Your parents push you to practice, your teachers give you assignments, that cranky old piano instructor threatens you every week, and there’s the constant pressure to keep up with your friends and colleagues.

All of this is hanging over your head as you walk into the practice room…

As a musician, you know that practice is expected of you…but have you ever stopped to ask what you want?

Finding the answer to this question is the single most … Read More

August 29th, 2016

Everything You’ve Ever Wanted to Know About the Bebop Scale…But Were Afraid to Ask

Written by Eric

Bebop Scale

Scales can be one of the most overwhelming parts of learning jazz improvisation…

Between you and me, it can seem like there’s a scale to learn for every chord, a scale for every progression, and a scale for every day of the week.

However, as you’ve probably realized in the practice room, scales are not always the secret to a great solo.

But what if I told you that there were a few scales that are essential for every serious improviser to know?

Scales with inherent melodic and harmonic devices that can be used in any solo and when practiced correctly, will give you valuable techniques for mastering the jazz language.

I’m talking about the bebop scale. And in today’s post were going to put this scale under the magnifying glass and turn it inside out to show you everything you’ve ever wanted to know.

So if you’ve been stuck wondering how to create long flowing lines in your solo or are frustrated with the same old boring ideas, this one’s for you…

The basic Bebop Scale

I’m guessing you know the bebop scale.

You’ve seen it in books, your teachers have told you to learn it and you probably even know it in a few keys…

Bebop scale

So what’s the big deal? Well, the true value of the bebop scale is revealed in it’s potential for creating melodies over chord progressions.

The chromatic movement surrounding the flat 7th of this scale creates a natural melodic motionRead More

August 9th, 2016

8 Things I Wish Someone Had Told Me About Practicing Jazz Improvisation

Written by Forrest

8 Things I Wish Someone Had Told Me About Practicing Jazz Improvisation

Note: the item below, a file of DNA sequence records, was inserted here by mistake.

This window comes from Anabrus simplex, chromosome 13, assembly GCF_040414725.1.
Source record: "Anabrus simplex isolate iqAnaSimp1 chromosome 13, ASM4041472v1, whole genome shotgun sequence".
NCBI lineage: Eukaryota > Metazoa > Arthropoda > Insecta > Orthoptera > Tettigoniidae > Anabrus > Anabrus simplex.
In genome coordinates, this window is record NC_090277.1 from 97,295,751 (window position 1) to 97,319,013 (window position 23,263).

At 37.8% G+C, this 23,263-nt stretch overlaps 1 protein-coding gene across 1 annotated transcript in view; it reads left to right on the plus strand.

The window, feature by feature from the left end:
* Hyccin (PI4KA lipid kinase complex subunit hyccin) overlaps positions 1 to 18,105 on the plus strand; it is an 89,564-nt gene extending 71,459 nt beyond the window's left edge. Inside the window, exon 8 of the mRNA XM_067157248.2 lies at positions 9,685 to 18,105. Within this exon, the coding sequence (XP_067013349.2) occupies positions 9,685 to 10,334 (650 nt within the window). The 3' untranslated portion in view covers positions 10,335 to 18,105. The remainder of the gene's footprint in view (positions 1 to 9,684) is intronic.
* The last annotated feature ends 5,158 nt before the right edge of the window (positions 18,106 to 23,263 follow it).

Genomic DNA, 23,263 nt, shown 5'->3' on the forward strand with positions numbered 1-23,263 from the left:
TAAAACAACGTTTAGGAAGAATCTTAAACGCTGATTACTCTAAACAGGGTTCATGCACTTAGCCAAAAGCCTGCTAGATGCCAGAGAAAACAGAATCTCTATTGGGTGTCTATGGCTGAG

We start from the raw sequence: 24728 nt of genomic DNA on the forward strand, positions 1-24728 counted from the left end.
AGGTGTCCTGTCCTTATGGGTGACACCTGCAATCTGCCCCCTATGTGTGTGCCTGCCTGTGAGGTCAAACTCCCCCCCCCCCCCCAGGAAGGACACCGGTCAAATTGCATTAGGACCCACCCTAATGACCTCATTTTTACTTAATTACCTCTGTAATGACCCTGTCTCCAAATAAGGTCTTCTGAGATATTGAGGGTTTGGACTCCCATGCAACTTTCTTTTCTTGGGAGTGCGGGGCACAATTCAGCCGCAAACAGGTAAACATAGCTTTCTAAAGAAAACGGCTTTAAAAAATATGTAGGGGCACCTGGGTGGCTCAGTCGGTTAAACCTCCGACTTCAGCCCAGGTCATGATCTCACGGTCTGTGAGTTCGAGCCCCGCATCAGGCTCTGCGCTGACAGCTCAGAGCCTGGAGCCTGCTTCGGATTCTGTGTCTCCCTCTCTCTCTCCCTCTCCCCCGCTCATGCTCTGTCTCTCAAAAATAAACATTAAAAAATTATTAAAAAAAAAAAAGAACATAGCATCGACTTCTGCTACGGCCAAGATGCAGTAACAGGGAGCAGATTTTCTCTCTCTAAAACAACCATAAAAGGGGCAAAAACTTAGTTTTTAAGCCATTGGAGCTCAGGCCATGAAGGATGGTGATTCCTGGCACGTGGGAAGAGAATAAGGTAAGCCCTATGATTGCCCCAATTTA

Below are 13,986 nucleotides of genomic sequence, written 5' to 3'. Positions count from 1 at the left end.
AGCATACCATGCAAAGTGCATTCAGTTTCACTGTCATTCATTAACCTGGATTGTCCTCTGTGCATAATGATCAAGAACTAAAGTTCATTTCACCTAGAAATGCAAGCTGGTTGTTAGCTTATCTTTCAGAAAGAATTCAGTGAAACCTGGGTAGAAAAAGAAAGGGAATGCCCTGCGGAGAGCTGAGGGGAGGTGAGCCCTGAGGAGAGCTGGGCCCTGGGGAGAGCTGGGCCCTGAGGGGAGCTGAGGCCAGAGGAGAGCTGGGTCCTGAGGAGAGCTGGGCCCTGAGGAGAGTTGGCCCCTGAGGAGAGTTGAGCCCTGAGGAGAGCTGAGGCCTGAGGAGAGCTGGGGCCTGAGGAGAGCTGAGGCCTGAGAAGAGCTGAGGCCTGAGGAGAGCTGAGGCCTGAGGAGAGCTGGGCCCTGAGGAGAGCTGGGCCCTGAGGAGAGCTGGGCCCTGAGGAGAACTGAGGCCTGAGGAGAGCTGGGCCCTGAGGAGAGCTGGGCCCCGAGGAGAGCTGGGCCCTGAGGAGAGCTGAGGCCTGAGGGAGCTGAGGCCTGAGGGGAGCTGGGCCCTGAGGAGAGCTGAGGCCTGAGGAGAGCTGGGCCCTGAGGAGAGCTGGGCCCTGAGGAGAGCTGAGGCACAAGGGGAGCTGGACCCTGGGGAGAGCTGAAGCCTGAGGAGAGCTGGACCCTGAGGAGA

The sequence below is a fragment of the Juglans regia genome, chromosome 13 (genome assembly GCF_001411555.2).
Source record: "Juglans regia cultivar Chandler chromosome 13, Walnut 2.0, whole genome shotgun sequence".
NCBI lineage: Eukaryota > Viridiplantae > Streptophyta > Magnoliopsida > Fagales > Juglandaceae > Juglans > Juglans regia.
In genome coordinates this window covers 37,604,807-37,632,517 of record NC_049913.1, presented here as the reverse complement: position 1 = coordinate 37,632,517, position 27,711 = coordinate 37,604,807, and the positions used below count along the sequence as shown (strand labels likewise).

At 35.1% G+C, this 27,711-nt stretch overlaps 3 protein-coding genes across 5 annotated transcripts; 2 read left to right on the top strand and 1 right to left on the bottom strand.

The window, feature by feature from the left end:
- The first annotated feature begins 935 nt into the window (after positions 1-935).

Let’s be completely honest…

My amazing teachers did tell me many of the things that I’m about to tell you…I just didn’t listen!

Why didn’t I listen?

I don’t know. Immaturity. Stubbornness. The belief that there had to be something else. Something more important. Something more complex. Something better, that mattered more…

But these 8 pieces of advice matter more than I ever could have known and I continue to rediscover their importance time and time again.

Whenever I veer of course, it’s usually one of these things that I’m ignoring.

And hopefully, by sharing them with you today, you’re inspired to continue to grow and develop your musical potential in the direction you want to take it…

1.) Listening to jazz is the most important thing you can do

I know you think you listen, but do you really listen?

When you get in the car, do you turn the pop hits of today on– I’m guilty of this too, and I swear they’re the same 5  computer-generated songs playing on every single radio station. Do bands even exist anymore?!– or are you listening to Bird, Trane, or supporting the local jazz station?

Each day do you feel the need to listen to jazz? Are you truly compelled?

Do you, in fact, listen to jazz every single day? And not because you feel you should, but because you love it?

Don’t underestimate the power of listening to jazz.

So much of what we play and who we become as … Read More

August 5th, 2016

Eager to Improve? Don’t Make This Common Mistake in the Practice Room…

Written by Eric

Eager to improve at jazz improvisation

In case you were starting to mistake jazz musicians for super-humans…

Or highly talented individuals that know thousands of tunes, have perfect pitch, and transcribe solos in mere minutes, I thought I’d write a post to correct that picture in your mind.

In fact, I want to show you one of the most important rules when it comes to learning to improvise.

I want to show you why absorbing one solo or a single tune into your bloodstream is a good thing.

And I want to show you that unless you do this, you’re missing out on the best kind of practice.

Let me show you what I mean…

Too fast & too furious in the practice room

The problem with the way many players practice jazz improvisation is this:

they are simply trying to do too much at once.

Daily practice becomes a mad rush to cram in tunes, transcribing, memorizing licks, scales in all keys, technical exercises, and ear training.

But despite all of this time and effort, lasting musical progress somehow continues to be elusive.

And here at Jazzadvice, this one of the most common themes we hear from people around the world that are learning to improvise and improve their musicianship – they are overwhelmed.

There is simply too much information out there…and the frustration comes in trying to keep up.

It’s understandable. Many improvisation resources bombard you with music theory information, instructors push you to transcribe solos, and jam sessions put on … Read More